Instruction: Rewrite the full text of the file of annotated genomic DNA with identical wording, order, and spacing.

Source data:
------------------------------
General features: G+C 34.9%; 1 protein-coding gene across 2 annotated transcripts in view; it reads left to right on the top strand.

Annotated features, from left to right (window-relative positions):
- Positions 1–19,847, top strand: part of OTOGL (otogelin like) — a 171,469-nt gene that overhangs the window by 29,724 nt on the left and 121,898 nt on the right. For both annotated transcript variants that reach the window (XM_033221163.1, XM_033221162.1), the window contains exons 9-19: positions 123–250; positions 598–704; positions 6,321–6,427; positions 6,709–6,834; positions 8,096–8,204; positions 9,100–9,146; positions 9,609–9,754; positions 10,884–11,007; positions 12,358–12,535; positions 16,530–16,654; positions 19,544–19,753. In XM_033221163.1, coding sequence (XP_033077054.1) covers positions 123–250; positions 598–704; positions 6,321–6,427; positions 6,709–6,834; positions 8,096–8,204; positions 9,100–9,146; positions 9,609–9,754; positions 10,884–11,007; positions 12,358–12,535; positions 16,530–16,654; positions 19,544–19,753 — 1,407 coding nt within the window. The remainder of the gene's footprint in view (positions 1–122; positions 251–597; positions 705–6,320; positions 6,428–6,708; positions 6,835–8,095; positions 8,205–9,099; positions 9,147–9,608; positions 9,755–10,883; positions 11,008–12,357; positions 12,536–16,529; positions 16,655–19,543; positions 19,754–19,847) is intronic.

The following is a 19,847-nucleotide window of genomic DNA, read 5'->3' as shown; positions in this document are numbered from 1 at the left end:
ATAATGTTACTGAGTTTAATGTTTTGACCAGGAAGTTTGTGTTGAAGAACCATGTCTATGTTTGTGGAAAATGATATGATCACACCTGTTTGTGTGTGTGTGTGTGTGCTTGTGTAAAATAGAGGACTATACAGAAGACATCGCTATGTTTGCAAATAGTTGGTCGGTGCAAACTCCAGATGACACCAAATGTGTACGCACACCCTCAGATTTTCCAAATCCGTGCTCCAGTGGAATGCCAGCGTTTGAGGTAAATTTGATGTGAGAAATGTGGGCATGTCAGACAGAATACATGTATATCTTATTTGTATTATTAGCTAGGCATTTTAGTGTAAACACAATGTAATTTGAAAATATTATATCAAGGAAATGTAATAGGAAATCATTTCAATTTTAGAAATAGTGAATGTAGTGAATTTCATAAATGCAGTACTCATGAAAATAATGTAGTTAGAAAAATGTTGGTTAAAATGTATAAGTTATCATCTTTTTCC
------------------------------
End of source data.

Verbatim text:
General features: G+C 34.9%; 1 protein-coding gene across 2 annotated transcripts in view; it reads left to right on the top strand.

Annotated features, from left to right (window-relative positions):
- Positions 1–19,847, top strand: part of OTOGL (otogelin like) — a 171,469-nt gene that overhangs the window by 29,724 nt on the left and 121,898 nt on the right. For both annotated transcript variants that reach the window (XM_033221163.1, XM_033221162.1), the window contains exons 9-19: positions 123–250; positions 598–704; positions 6,321–6,427; positions 6,709–6,834; positions 8,096–8,204; positions 9,100–9,146; positions 9,609–9,754; positions 10,884–11,007; positions 12,358–12,535; positions 16,530–16,654; positions 19,544–19,753. In XM_033221163.1, coding sequence (XP_033077054.1) covers positions 123–250; positions 598–704; positions 6,321–6,427; positions 6,709–6,834; positions 8,096–8,204; positions 9,100–9,146; positions 9,609–9,754; positions 10,884–11,007; positions 12,358–12,535; positions 16,530–16,654; positions 19,544–19,753 — 1,407 coding nt within the window. The remainder of the gene's footprint in view (positions 1–122; positions 251–597; positions 705–6,320; positions 6,428–6,708; positions 6,835–8,095; positions 8,205–9,099; positions 9,147–9,608; positions 9,755–10,883; positions 11,008–12,357; positions 12,536–16,529; positions 16,655–19,543; positions 19,754–19,847) is intronic.

The following is a 19,847-nucleotide window of genomic DNA, read 5'->3' as shown; positions in this document are numbered from 1 at the left end:
ATAATGTTACTGAGTTTAATGTTTTGACCAGGAAGTTTGTGTTGAAGAACCATGTCTATGTTTGTGGAAAATGATATGATCACACCTGTTTGTGTGTGTGTGTGTGTGCTTGTGTAAAATAGAGGACTATACAGAAGACATCGCTATGTTTGCAAATAGTTGGTCGGTGCAAACTCCAGATGACACCAAATGTGTACGCACACCCTCAGATTTTCCAAATCCGTGCTCCAGTGGAATGCCAGCGTTTGAGGTAAATTTGATGTGAGAAATGTGGGCATGTCAGACAGAATACATGTATATCTTATTTGTATTATTAGCTAGGCATTTTAGTGTAAACACAATGTAATTTGAAAATATTATATCAAGGAAATGTAATAGGAAATCATTTCAATTTTAGAAATAGTGAATGTAGTGAATTTCATAAATGCAGTACTCATGAAAATAATGTAGTTAGAAAAATGTTGGTTAAAATGTATAAGTTATCATCTTTTTCC